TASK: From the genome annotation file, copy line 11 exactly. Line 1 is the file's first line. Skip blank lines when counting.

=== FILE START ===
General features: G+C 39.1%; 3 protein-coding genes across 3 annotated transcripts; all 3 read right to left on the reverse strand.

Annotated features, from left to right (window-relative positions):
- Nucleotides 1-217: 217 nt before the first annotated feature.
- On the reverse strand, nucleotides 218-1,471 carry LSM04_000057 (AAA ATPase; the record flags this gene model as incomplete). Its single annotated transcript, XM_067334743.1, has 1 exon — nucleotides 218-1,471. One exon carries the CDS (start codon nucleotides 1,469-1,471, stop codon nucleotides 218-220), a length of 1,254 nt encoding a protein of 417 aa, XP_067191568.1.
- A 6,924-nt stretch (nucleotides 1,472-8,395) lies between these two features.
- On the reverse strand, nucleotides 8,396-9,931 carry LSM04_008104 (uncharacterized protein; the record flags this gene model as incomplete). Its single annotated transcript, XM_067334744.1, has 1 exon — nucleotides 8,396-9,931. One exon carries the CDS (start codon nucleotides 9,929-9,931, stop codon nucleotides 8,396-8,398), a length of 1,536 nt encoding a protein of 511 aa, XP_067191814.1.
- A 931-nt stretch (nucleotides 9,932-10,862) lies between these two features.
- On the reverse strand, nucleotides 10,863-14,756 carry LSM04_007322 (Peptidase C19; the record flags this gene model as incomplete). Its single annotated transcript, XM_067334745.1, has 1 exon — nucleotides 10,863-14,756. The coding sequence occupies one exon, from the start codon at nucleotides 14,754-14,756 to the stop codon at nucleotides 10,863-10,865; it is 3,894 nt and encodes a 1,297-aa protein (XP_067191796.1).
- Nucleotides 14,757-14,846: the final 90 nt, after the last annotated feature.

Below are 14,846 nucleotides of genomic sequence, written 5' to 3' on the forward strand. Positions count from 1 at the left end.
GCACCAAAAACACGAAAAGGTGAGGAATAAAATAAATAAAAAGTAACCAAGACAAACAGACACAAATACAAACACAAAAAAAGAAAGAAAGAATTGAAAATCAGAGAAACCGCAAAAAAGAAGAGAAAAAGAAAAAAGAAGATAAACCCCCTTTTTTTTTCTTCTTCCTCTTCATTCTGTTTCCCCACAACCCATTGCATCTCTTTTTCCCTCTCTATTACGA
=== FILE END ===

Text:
GCACCAAAAACACGAAAAGGTGAGGAATAAAATAAATAAAAAGTAACCAAGACAAACAGACACAAATACAAACACAAAAAAAGAAAGAAAGAATTGAAAATCAGAGAAACCGCAAAAAAGAAGAGAAAAAGAAAAAAGAAGATAAACCCCCTTTTTTTTTCTTCTTCCTCTTCATTCTGTTTCCCCACAACCCATTGCATCTCTTTTTCCCTCTCTATTACGA